Hillary Leftwich has a knack for titles. Her new collection has arguably the best one I’ve encountered this year: Ghosts Are Just Strangers Who Know How to Knock. In it, she combines surreal fiction, sharply-composed poetry, and taut nonfiction into an unpredictable and compelling whole. In addition to her book, she’s also the person behind the reading series At the Inkwell Denver; in other words, Leftwich is someone who can approach literature from many sides. I talked with her via email about the range of work in her collection, literary kindred spirits, and her handling of class.
I don’t usually start interviews by asking about titles, but Ghosts Are Just Strangers Who Know How to Knock may well be one of the best titles I’ve ever encountered. So — was there a point in writing this when you knew that this was going to be your title of choice? And when did that phrase initially come to you?
Thank you! The title comes from a prose poem piece in the collection where I was playing with the meaning behind ghosts and strangers, the similarities behind people and lovers in our past being both intimate as well as distant. I chose this as the title of the collection because it sums up the people as well as the pieces in this collection incredibly well, without planning. A happy accident. I did have it narrowed down to three titles from three pieces in the book and sat down with Steven Dunn, who helped me arrange this collection, to decide what fit best. This title won, hands down.
Your collection blends — as far as I can tell — fiction, poetry, and memoir. What led you to combine all three?
It’s important to not stay static in one genre. I started out writing nonfiction, then moved on to flash fiction because flash doesn’t require tremendous amounts of time. But I wanted to study poetry and hybrid as well. Hybrid just makes sense to me in a way a lot of fiction and poetry as stand-alone pieces don’t. Combining all of the different genres is a result of learning and writing everything I could get my hands on at the time. Many of the pieces are a result of my experiences at different jobs, or riding the bus home with my son, or observing the people and situations around me. Like people and experiences, they’re all different, so each piece can’t possibly tell their stories in the same context every time.
How would you say placing all three in such proximity enhances certain qualities of each?
Sometimes a person’s story becomes lost in fiction or their voice is quiet in poetry. I think placing all three in close proximity is showing there are different ways to see a person, describe a scene of complete horror, or convey a moment that not everyone has the experience of knowing how it feels to, say, almost lose a child. The heartbreak of solo parenting. The lives you see riding the bus when no one knows you’re listening or watching. Nothing in my life has ever remained stable, and my writing reflects that. The instability of this world can’t possibly be contained in just one form.
One of the most striking stories in the collection is “Four Mothers of Demons.” Have you ever been tempted to write a full-on work of horror?
Absolutely. It was such a fun piece to write and I want to continue with that style of writing and voice in the future. Growing up reading my mom’s hardback Stephen King novels, there was no way to avoid his influence on my writing. Horror will always be my first love when it comes to writing, and there are so many amazing women authors who write horror to admire and read their work in the present day. Yes, there is always Shirley Jackson, Anne Rice, and Poppy Z. Brite and many of the older generations. But now we have Kelly Link, Mariko Koike, Sarah Read, Chesya Burke, to name a few.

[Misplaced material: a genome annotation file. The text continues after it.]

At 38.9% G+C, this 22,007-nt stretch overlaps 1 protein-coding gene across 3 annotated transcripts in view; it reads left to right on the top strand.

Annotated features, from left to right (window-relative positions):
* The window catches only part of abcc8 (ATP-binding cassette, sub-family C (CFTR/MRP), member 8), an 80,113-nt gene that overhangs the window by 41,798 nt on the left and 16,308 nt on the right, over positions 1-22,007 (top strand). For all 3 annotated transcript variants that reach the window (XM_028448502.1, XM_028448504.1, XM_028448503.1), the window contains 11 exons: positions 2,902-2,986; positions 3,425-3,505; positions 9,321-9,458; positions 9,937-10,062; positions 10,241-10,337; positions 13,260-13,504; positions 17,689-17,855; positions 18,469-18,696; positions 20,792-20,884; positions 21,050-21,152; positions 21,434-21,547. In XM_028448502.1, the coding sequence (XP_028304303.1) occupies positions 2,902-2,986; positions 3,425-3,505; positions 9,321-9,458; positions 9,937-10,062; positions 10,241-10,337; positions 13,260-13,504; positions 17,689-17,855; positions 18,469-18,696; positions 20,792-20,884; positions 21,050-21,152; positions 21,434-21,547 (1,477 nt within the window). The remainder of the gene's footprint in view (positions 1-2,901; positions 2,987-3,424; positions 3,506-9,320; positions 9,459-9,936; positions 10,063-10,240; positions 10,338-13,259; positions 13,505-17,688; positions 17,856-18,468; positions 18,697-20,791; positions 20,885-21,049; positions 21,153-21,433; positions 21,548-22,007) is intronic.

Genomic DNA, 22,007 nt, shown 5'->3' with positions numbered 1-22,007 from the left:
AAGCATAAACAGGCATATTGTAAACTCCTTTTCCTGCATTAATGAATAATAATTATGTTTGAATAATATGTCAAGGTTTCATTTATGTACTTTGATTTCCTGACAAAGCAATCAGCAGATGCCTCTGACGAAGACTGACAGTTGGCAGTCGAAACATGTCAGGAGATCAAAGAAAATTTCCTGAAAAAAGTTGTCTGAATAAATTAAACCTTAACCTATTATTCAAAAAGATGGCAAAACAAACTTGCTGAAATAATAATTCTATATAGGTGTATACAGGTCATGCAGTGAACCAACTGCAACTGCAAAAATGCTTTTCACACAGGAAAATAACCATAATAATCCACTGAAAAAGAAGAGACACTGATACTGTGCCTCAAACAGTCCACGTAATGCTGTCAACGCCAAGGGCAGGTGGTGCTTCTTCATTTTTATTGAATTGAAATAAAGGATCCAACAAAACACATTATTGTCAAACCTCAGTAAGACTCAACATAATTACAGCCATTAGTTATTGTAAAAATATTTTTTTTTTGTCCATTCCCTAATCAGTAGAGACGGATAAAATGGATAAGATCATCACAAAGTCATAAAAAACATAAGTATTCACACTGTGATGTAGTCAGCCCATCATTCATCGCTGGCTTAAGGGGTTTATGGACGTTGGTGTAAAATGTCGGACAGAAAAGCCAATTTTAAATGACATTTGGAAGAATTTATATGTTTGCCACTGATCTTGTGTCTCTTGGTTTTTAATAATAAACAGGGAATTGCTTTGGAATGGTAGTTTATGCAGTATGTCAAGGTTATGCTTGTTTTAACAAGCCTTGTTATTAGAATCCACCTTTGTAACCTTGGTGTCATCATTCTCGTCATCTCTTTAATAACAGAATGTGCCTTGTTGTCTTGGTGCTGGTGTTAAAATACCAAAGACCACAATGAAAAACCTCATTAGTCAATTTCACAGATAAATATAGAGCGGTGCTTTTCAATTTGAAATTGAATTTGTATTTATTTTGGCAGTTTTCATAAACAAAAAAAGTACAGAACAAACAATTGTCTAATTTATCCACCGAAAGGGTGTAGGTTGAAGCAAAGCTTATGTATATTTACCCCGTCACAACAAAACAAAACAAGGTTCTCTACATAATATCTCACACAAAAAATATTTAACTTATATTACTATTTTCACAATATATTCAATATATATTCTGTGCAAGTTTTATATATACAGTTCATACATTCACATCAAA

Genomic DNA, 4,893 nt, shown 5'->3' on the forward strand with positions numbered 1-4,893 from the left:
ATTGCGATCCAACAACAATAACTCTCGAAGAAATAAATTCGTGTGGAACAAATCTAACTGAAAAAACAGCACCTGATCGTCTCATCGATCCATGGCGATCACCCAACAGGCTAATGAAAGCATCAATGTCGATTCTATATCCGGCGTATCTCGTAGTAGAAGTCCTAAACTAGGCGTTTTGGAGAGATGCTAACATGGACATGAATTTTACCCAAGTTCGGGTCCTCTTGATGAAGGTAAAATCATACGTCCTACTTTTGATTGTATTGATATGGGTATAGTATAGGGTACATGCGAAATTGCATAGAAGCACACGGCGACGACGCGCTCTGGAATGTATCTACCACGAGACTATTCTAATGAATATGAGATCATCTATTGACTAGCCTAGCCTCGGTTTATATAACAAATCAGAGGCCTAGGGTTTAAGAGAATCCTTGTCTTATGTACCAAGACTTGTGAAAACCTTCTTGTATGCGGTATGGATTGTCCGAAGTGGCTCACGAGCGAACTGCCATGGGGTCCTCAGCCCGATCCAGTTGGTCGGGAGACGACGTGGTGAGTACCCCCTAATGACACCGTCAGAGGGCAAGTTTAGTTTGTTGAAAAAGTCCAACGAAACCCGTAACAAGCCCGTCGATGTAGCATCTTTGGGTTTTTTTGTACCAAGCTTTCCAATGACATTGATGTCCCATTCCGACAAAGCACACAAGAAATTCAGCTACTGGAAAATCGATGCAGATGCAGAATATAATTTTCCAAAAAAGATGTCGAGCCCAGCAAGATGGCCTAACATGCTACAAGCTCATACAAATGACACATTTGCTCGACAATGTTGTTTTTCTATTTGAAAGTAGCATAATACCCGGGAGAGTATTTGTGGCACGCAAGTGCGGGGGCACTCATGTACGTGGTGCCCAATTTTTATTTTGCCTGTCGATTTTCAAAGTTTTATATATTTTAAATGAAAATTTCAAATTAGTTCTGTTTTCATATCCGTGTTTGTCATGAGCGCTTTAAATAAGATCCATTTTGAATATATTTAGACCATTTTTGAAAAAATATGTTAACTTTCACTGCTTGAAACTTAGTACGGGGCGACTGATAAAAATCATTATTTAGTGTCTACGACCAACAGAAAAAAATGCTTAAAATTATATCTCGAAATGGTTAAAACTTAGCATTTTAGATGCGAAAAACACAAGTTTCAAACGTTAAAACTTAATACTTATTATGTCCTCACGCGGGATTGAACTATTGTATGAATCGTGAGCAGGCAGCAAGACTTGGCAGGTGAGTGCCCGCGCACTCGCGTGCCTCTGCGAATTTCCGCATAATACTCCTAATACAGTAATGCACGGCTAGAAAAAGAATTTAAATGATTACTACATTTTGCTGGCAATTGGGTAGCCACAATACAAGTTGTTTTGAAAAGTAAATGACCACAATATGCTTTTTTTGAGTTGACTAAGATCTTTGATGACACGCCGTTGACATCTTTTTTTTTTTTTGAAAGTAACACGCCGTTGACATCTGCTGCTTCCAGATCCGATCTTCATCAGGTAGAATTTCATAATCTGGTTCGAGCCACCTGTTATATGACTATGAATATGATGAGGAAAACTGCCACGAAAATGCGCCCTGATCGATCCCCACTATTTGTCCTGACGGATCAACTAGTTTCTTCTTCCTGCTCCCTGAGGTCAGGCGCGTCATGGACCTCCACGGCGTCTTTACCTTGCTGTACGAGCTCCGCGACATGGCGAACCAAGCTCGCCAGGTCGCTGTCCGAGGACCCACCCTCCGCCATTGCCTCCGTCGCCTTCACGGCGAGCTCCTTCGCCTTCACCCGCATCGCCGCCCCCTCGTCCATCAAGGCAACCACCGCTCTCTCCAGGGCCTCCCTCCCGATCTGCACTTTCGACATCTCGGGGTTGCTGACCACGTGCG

You write very candidly about parenting and class in a way I don’t see a lot of writers doing. Is there a challenge that comes with writing with this much candor?
There is a lot of challenges I face when writing about parenting and class. I haven’t read a lot of work where I have connected with a writer when both are concerned. Usually, it’s just one or the other. Lucia Berlin was the first woman writer I felt this type of connection with. A Manual For Cleaning Women changed the game for me. Being a maid as well as a single mother, I related to a lot of what she wrote about. But in my own life, it felt much darker. I had a difficult time with my son’s friend’s parents. We had nothing in common. I couldn’t relate to many social circles either because look at me: I was a single mom, covered in tattoos, working odd jobs and constantly moving apartments and locations. It’s hard to explain to people who are in a class that is so different from yours how you manage to pay your bills or raise your son, but you’re trying to do the best you can. It’s terrible. But that’s how our society works, right?
Do you have a sense of what’s next for you, in terms of future writing projects?
A hybrid memoir, a horror novel, and a children’s book about epilepsy, because my son didn’t have access to a lot of reading material about his epilepsy when he was younger.
Would you say that running a reading series has had an influence on your work as a writer?
Definitely. I’ve had the privilege of hearing so many amazing writers read their work over the past three years, it remains with me. I see and hear their struggles as writers, their accomplishments, as well as their heartbreaks. The most important influence has been allowing people to have a safe space for their words. Nothing is more devastating than not having a voice. Everyone deserves that.
Photo: Jay Halsey